Heavy rain, salt scarcity in North Korea may complicate kimchi season

Stores of a favored salt variety used to make the popular dish have been washed away in the past month.
By Chang Gyu Ahn for RFA Korean
2022.08.24
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Heavy rain, salt scarcity in North Korea may complicate kimchi season North Korea’s Kwisong Saltern, seen in this 2016 photo, produces salt from ultra-salinated water pumped from underground.
KCNA via Reuters

A salt shortage in North Korea made worse by heavy rains this summer could disrupt the country’s kimchi-making season this autumn, sources in the country told RFA.

North Korea is in the thick of its July-August rainy season, and sources have reported that heavy rains and flooding have destroyed crops, businesses and homes.

The rains have also dissolved mountains of salt piled up outdoors, especially on the country’s west coast, which produces the variety of salt preferred for cooking.

Now merchants are desperately scouring the countryside to find as much salt as they can, as prices will likely skyrocket when demand spikes higher during the approaching kimchi season.

Kimchi is traditionally made in the fall on the Korean peninsula. Arguably Korea’s most well-known food, kimchi arose out of the necessity of preserving vegetables so they could last through the long Siberian winter.

These days, merchants from all over the country are flocking to each salt field on the West Coast, including here in South Pyongan province,” a resident of Onchon county in the province, north of the capital Pyongyang, told RFA’s Korean Service on condition of anonymity for security reasons.

“This is because of a rampant shortage of salt. The salt fields on the West Coast failed to produce sufficient salt this year to cover for last year,” the source said.

Even before the rains came in mid-July, the country was low on salt.

“Last year, the authorities banned the production of salt, warning of a high risk of [coronavirus] infection through the sea,” the source said. International health experts have not identified contact with saltwater as a risk for contracting COVID-19.  

North Korea in May declared a national “maximum emergency” after a major outbreak of coronavirus in the previous month. The resulting lockdown prevented salt production in Onchon county, according to the source.

“From mid-July, inclement weather and pouring rain have again disrupted salt production,” said the source. “There is no storage for salt in the salt fields, so the salt produced is piled up outdoors to remove the brine.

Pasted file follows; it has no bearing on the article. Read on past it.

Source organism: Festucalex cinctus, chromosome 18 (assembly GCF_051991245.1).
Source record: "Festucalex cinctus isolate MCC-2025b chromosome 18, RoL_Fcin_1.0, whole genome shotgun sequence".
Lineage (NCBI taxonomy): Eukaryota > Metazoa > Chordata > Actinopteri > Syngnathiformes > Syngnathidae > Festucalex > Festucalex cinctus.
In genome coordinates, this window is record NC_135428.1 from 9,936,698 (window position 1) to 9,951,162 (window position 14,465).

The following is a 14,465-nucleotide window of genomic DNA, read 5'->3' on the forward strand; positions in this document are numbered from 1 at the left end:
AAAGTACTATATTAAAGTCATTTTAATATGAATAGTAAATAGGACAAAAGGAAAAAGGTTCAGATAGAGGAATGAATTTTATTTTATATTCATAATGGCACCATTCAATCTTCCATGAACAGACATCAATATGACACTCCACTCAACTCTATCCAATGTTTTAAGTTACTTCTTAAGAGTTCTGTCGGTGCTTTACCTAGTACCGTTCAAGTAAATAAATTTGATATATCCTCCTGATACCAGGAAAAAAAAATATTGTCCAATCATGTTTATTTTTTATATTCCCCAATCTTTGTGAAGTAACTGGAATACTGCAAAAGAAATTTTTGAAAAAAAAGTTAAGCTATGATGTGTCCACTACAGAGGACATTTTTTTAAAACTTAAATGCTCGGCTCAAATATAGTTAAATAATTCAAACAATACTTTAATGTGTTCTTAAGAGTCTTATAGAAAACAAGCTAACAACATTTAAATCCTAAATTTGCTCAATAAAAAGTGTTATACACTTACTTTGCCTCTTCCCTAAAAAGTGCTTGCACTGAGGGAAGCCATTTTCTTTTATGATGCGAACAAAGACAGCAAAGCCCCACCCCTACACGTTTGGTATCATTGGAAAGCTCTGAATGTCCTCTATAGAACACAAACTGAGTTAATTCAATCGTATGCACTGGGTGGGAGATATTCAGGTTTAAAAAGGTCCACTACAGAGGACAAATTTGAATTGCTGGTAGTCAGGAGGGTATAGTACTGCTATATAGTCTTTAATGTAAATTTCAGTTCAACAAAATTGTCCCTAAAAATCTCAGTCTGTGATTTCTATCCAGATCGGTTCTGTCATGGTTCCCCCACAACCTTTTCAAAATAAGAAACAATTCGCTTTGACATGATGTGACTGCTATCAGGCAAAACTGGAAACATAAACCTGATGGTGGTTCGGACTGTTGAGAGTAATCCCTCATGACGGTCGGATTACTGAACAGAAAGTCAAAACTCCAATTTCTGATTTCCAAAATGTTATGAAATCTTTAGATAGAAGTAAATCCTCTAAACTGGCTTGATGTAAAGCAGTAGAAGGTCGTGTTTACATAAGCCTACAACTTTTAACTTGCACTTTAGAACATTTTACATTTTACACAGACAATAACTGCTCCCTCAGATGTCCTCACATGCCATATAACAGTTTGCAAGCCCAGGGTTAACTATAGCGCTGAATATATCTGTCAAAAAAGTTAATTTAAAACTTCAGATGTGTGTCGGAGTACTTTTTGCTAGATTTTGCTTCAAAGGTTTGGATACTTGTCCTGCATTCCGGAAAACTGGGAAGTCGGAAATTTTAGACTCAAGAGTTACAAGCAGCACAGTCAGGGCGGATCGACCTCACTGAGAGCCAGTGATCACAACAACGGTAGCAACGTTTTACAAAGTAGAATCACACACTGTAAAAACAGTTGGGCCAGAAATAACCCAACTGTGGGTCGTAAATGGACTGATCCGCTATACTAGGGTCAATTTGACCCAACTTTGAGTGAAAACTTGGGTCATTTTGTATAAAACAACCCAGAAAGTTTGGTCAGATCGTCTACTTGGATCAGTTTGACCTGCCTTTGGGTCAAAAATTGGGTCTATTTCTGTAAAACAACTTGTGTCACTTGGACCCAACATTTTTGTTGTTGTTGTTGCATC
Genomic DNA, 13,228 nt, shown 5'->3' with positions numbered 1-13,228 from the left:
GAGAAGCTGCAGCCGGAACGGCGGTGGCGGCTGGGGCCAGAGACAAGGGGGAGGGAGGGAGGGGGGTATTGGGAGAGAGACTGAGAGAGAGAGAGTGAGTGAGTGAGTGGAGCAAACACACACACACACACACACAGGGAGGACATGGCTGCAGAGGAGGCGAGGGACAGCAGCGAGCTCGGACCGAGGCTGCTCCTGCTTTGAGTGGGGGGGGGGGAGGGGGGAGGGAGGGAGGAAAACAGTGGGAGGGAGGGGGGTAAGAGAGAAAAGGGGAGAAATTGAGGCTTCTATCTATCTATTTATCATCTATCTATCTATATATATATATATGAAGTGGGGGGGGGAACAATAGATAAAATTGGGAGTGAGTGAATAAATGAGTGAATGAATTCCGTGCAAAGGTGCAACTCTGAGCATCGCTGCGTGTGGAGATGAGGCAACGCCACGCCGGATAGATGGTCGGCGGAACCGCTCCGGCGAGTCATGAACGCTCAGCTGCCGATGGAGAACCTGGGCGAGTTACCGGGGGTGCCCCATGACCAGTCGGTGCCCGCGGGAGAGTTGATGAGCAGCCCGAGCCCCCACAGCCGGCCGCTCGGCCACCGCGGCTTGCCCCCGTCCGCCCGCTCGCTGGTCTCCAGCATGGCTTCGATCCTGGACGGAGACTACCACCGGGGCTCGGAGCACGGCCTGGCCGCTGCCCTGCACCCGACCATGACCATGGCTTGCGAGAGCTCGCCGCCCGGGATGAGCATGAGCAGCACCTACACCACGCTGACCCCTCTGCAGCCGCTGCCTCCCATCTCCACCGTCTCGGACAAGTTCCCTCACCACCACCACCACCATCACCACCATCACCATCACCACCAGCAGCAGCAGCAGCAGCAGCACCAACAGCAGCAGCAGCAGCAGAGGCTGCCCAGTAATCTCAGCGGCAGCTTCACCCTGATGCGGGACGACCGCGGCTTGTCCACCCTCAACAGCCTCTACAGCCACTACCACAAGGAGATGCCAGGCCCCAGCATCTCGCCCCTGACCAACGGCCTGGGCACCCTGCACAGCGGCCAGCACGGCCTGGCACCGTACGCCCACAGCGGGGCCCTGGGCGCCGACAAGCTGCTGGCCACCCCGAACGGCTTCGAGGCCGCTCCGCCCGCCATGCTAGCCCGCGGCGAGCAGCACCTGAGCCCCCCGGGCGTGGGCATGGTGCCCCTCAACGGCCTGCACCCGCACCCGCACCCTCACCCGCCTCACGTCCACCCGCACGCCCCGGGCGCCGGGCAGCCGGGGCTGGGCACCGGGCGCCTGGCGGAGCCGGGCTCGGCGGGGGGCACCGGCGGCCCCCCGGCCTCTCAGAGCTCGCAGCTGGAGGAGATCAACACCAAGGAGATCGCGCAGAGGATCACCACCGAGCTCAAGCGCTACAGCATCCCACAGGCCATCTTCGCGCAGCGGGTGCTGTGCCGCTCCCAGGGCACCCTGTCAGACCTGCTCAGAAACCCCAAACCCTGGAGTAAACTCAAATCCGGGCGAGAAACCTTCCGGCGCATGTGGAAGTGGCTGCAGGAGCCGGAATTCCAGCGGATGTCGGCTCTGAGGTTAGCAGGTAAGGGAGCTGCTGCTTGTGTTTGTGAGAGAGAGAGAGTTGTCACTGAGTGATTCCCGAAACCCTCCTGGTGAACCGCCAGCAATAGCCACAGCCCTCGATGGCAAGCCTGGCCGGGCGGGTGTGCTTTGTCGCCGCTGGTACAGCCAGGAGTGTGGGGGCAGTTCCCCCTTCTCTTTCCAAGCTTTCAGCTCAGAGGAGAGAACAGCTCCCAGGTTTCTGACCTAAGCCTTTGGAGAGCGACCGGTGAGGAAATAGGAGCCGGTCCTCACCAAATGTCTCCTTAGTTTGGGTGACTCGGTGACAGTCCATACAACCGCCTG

“All of the salt that had been stored has dissolved. This was ruinous to all the salt mills in the county,” the source said.

According to the source, salt has been in short supply in North Korea since the “Arduous March,” what Koreans call the 1994-1998 North Korean famine which killed millions, up to 10 percent of the population by some estimates. 

“The authorities assigned many young people to each salt mill from last year to solve the salt shortage, but they have yet to see any effect,” said the source.

“Residents who work in the salt mills steal a little bit of salt every time they come home from work and store it in their house, then they sell it during the kimchi season, when the salt prices go up,” said the source. “This pays for their food and coal. This year, very few houses have enough salt to sell in the fall. The residents are worrying about how they will survive this upcoming winter.” 

The disruption to salt production this year is expected to decrease output nationwide by more than half compared to last year, but there is a possibility that production could increase slightly if there is good weather at the end of this month, the source said.

The rains and the coronavirus also disrupted production in the northeastern province of North Hamgyong, a source from the city of Chongjin told RFA on condition of anonymity to speak freely.

Even with the nationwide shortage, people still want the salt from the West Coast, according to the second source.

“It is because there is a tidal flat in the West Sea, so the salt produced there is rich in minerals,” the second source said, referring to the body of water west of the peninsula, known internationally as the Yellow Sea.

“Cooking with [West Sea] salt tastes better. The salt from the West Sea is considered the best quality,” said the second source.

“Currently, the price of 1 kg of salt in the market exceeds 2,200 won per kilogram (U.S. $0.12 per lb.), but it is certain that it will rise even more when kimchi season comes,” the second source said. “I used to worry about food. Now I even worry about salt. This world is cruel.”

Translated by Claire Shinyoung Oh Lee. Written in English by Eugene Whong.

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